The case on Saturday was raised from the Federal Circuit and Family Court to the Federal Court. But the number of judges the case will hear from 9:30 a.m. local time (5:30 p.m. ET) on Sunday has yet to be determined.

Djokovic has won the past three Australian Opens, part of his overall Grand Slam win of 20 championships. He is for the most part bound to Rafael Nadal and Roger Federer by a man in history.

In a post on social media Wednesday that still contained his most extensive public comments about the episode, Djokovic blamed his agent for checking the wrong box on the form, calling it “a human error and certainly unintentional.”

In the same post, Djokovic said he continued with an interview and a photoshoot with a French newspaper in Serbia despite knowing that he had tested positive for COVID-19 two days earlier. Djokovic tried to use what he says was a positive test taken on December 16 to justify a medical exemption that would allow him to break the vaccine claim on the grounds that he already had COVID-19.

In canceling Djokovic’s visa, Hawke said Prime Minister Scott Morrison’s government was “strongly committed to protecting Australia’s borders, particularly in the context of the COVID-19 pandemic.”

Morrison himself welcomed Djokovic’s pending deportation. The episode has hit a nerve in Australia, and especially in the state of Victoria, where locals went through hundreds of days of lockdowns in the worst of the pandemic.

Australia stands for a massive increase in virus cases driven by the highly transmissible omicron variant. On Friday, the nation reported 130,000 new cases, including nearly 35,000 in the state of Victoria. Although many infected people do not become as ill as they did in previous outbreaks, the increase still puts heavy pressure on the health system, with more than 4,400 people hospitalized. It has also disrupted jobs and supply chains.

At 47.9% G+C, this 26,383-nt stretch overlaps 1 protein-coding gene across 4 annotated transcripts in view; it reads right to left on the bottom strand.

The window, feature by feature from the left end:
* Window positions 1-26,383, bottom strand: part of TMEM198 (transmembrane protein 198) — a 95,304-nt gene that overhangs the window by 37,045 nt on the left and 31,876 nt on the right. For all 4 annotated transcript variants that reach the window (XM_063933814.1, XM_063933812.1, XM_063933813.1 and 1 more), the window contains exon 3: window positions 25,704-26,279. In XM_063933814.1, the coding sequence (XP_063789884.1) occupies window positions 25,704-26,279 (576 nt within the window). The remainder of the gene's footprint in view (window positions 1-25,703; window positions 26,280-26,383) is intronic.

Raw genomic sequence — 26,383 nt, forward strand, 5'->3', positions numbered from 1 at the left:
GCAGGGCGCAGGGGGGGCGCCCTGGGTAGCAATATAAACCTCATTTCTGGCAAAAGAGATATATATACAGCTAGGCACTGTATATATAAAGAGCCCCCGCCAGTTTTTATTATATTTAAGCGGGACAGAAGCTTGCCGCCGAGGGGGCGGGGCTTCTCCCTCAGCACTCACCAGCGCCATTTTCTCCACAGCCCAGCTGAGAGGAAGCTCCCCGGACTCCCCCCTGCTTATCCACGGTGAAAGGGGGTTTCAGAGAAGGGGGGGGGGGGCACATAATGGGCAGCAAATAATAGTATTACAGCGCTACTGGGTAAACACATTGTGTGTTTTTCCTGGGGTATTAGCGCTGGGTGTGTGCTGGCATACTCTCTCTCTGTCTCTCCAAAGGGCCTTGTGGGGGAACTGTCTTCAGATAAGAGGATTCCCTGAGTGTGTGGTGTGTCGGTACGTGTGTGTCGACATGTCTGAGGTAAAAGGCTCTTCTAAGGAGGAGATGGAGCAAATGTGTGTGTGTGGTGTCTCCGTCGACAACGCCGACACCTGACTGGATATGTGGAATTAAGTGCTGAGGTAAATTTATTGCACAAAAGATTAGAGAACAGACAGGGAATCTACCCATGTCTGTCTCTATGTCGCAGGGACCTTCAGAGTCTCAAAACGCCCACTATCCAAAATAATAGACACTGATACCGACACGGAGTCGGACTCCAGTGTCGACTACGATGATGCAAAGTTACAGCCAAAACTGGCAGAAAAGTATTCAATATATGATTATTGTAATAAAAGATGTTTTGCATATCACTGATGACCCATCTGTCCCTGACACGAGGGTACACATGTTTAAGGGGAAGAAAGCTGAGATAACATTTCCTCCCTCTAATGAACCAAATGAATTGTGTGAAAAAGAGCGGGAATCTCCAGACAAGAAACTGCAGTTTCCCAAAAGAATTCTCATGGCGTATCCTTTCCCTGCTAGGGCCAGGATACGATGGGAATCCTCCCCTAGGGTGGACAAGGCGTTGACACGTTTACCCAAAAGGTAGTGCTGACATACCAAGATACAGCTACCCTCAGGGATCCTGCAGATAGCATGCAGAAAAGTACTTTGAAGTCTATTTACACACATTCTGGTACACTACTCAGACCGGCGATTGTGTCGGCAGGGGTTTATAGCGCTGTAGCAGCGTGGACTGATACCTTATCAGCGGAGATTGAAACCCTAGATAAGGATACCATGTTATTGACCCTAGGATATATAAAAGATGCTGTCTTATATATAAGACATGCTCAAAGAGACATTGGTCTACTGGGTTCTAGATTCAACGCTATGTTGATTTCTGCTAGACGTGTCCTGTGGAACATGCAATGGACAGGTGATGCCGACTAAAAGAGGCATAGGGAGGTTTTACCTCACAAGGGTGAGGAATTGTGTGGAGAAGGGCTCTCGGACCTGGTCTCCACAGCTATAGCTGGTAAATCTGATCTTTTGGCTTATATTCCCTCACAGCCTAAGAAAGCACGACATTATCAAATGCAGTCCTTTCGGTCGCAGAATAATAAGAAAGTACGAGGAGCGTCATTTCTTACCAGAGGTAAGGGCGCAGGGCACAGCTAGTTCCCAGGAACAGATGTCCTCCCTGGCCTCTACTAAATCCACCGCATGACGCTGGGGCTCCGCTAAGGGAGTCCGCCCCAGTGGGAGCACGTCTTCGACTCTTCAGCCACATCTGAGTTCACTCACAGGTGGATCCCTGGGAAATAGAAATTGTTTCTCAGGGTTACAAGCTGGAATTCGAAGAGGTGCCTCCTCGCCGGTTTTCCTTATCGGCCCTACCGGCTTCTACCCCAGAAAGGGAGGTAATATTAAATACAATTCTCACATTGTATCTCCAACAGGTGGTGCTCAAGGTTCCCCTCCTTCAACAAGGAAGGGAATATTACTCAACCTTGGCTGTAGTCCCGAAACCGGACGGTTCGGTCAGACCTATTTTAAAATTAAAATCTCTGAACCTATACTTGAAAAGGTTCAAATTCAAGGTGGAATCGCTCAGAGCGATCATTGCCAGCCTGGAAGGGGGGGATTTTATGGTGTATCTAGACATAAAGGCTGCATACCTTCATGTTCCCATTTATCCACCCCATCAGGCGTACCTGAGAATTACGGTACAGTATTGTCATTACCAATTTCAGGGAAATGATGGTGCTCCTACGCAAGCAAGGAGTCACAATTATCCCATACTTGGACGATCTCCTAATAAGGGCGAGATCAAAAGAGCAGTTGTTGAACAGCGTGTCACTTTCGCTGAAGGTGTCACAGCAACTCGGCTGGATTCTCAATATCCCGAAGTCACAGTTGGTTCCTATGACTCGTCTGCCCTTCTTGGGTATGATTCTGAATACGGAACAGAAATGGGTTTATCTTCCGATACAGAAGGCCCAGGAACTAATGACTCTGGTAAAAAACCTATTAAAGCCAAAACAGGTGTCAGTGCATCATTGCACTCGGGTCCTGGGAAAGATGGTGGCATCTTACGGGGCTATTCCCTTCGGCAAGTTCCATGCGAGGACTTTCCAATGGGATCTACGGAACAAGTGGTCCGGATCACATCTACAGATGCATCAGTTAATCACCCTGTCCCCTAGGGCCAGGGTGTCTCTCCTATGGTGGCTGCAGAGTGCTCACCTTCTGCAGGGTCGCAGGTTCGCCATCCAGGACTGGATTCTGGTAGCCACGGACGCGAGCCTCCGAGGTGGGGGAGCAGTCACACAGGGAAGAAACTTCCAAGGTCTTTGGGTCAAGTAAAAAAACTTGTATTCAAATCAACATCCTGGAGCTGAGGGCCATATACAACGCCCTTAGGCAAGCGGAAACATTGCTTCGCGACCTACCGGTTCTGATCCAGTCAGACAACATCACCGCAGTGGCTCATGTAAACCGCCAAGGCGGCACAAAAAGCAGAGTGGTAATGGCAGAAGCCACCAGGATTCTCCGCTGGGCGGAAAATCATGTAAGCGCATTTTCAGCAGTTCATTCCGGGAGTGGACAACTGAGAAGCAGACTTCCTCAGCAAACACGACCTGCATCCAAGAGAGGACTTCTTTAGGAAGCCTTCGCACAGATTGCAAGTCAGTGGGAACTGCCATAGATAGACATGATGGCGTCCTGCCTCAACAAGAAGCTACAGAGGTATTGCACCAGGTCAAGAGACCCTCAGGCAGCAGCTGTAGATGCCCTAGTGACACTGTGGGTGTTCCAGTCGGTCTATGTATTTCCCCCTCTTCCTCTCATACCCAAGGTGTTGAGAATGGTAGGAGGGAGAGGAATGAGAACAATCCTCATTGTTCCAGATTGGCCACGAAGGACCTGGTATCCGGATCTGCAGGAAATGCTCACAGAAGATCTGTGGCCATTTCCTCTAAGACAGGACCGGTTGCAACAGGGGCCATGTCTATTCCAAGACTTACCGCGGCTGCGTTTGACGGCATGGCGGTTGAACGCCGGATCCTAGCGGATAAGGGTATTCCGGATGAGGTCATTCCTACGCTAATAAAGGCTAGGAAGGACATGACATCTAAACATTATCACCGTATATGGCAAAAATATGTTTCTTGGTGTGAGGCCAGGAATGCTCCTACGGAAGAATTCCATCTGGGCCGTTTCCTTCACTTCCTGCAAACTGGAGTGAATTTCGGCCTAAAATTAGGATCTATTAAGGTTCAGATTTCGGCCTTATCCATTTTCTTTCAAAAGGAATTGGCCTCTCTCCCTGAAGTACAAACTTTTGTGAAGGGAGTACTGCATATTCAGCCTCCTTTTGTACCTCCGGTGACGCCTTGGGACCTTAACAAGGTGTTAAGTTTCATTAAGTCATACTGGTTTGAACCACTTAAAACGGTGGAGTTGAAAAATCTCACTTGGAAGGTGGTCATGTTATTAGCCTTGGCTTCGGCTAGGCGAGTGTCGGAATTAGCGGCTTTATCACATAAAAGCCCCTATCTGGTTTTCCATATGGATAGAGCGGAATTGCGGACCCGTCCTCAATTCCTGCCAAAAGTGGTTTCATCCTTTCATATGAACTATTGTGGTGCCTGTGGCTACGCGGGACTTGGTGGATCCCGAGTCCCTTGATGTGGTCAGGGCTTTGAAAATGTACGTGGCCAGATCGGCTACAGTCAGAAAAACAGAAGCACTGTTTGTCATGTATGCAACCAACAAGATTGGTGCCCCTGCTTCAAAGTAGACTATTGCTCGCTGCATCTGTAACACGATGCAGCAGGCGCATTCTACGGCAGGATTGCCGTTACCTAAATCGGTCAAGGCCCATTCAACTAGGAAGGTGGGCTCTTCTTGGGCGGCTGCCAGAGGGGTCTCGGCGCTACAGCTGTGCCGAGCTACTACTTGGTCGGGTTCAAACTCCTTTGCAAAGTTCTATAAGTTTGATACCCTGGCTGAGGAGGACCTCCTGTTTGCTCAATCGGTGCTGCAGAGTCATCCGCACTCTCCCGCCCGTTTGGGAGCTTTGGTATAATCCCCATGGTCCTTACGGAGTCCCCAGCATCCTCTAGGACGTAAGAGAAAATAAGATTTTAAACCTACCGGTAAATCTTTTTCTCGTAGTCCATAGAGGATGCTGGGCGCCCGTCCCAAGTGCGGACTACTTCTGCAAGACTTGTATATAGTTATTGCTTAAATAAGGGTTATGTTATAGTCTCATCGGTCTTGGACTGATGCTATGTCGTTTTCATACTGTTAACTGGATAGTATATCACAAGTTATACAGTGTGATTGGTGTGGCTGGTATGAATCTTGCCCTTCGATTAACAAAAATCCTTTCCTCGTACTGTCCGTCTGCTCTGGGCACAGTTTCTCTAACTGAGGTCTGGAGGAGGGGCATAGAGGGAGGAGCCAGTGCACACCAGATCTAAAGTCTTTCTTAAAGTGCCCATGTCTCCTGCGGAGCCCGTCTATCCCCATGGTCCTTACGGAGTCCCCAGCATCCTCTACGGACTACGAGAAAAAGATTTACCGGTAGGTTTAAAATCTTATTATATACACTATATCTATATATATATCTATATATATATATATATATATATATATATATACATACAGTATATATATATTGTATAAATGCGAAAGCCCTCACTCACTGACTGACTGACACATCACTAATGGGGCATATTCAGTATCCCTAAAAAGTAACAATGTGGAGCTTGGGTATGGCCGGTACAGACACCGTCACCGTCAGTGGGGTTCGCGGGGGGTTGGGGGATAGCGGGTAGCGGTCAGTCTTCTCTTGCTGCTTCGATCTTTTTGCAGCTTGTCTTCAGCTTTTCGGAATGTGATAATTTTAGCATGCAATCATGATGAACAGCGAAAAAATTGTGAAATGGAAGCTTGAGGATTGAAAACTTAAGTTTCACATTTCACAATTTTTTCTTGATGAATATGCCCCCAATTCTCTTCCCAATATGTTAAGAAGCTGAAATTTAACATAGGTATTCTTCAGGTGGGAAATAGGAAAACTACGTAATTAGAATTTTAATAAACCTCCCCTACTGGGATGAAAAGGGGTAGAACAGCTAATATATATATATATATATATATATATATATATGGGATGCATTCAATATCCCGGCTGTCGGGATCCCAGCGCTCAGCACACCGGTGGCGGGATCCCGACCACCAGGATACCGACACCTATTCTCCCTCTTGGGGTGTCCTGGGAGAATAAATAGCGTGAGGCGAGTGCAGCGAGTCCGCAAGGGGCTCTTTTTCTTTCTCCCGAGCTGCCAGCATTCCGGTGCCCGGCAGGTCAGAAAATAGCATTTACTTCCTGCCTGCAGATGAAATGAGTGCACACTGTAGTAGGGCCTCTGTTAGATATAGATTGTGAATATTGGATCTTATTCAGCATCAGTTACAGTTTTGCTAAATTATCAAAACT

“This pandemic has been incredibly difficult for every Australian, but together we have captured and saved lives and livelihoods. … Australians have made many sacrifices during this pandemic, and they rightly expect the outcome of those sacrifices to be protected,” he said. said Morrison Freed. “This is what the minister is doing when taking this action today.”

Djokovic’s supporters in Serbia are upset by the cancellation of visas.

Everyone at the Australian Open – including players, their support teams and spectators – is required to be vaccinated. Djokovic is not inside.

His exemption was approved by the Victoria State Government and Tennis Australia, apparently allowing him to obtain a visa to travel. But the Australian Border Force refused the exemption and canceled his visa when he landed in the country.

Djokovic spent four nights in a hotel for immigration custody before a judge overturned that decision. That ruling left him free around Australia and he practiced daily in Melbourne Park.

“It’s not a good situation for anyone,” said Andy Murray, a three-time Grand Slam champion and five times second at the Australian Open. “It looks like it’s been sleeping for a while now.”

According to Grand Slam rules, if Djokovic is forced to withdraw from the tournament before the order of play for Day 1 is announced, No. 5 Andrey Rublev would come to Djokovic’s place in the bracket.

If Djokovic withdraws from the tournament after Monday’s schedule is released, he would be replaced on the pitch by what is known as a “lucky loser” – a player who loses in the qualifying tournament but is relegated due to leaving another player before league starts.

And if Djokovic plays in a match – or more – and is then told he can no longer participate in the tournament, then his next opponent would simply advance to the next round and there would be no substitute.